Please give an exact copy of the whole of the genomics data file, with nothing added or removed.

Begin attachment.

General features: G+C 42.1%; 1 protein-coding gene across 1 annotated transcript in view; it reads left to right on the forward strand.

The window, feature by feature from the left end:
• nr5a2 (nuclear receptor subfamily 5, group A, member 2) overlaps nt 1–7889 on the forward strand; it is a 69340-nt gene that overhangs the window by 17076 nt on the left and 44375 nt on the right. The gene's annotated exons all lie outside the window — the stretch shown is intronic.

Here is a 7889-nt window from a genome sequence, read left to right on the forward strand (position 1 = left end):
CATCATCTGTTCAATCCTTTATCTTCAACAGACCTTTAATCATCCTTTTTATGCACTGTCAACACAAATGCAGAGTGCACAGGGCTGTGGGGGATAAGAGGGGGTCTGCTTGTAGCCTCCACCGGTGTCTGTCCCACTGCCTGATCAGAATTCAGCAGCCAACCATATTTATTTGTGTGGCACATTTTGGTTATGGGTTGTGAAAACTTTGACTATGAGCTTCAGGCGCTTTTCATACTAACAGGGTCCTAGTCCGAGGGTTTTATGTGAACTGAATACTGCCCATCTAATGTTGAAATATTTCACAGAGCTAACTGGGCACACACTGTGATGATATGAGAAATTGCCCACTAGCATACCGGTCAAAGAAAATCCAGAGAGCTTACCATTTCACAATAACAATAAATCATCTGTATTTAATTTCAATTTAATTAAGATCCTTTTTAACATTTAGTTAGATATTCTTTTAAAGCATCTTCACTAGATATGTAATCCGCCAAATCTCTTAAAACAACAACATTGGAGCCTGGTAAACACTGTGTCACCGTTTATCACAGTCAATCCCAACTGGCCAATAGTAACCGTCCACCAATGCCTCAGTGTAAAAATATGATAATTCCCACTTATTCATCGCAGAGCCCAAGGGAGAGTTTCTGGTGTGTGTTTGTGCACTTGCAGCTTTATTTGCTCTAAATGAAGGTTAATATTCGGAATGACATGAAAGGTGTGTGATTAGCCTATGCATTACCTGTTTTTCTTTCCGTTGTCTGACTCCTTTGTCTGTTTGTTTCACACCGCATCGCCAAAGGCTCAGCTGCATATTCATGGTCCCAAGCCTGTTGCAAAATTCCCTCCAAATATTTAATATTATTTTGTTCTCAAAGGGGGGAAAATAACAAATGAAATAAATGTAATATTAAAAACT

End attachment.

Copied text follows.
General features: G+C 42.1%; 1 protein-coding gene across 1 annotated transcript in view; it reads left to right on the forward strand.

The window, feature by feature from the left end:
• nr5a2 (nuclear receptor subfamily 5, group A, member 2) overlaps nt 1–7889 on the forward strand; it is a 69340-nt gene that overhangs the window by 17076 nt on the left and 44375 nt on the right. The gene's annotated exons all lie outside the window — the stretch shown is intronic.

Here is a 7889-nt window from a genome sequence, read left to right on the forward strand (position 1 = left end):
CATCATCTGTTCAATCCTTTATCTTCAACAGACCTTTAATCATCCTTTTTATGCACTGTCAACACAAATGCAGAGTGCACAGGGCTGTGGGGGATAAGAGGGGGTCTGCTTGTAGCCTCCACCGGTGTCTGTCCCACTGCCTGATCAGAATTCAGCAGCCAACCATATTTATTTGTGTGGCACATTTTGGTTATGGGTTGTGAAAACTTTGACTATGAGCTTCAGGCGCTTTTCATACTAACAGGGTCCTAGTCCGAGGGTTTTATGTGAACTGAATACTGCCCATCTAATGTTGAAATATTTCACAGAGCTAACTGGGCACACACTGTGATGATATGAGAAATTGCCCACTAGCATACCGGTCAAAGAAAATCCAGAGAGCTTACCATTTCACAATAACAATAAATCATCTGTATTTAATTTCAATTTAATTAAGATCCTTTTTAACATTTAGTTAGATATTCTTTTAAAGCATCTTCACTAGATATGTAATCCGCCAAATCTCTTAAAACAACAACATTGGAGCCTGGTAAACACTGTGTCACCGTTTATCACAGTCAATCCCAACTGGCCAATAGTAACCGTCCACCAATGCCTCAGTGTAAAAATATGATAATTCCCACTTATTCATCGCAGAGCCCAAGGGAGAGTTTCTGGTGTGTGTTTGTGCACTTGCAGCTTTATTTGCTCTAAATGAAGGTTAATATTCGGAATGACATGAAAGGTGTGTGATTAGCCTATGCATTACCTGTTTTTCTTTCCGTTGTCTGACTCCTTTGTCTGTTTGTTTCACACCGCATCGCCAAAGGCTCAGCTGCATATTCATGGTCCCAAGCCTGTTGCAAAATTCCCTCCAAATATTTAATATTATTTTGTTCTCAAAGGGGGGAAAATAACAAATGAAATAAATGTAATATTAAAAACT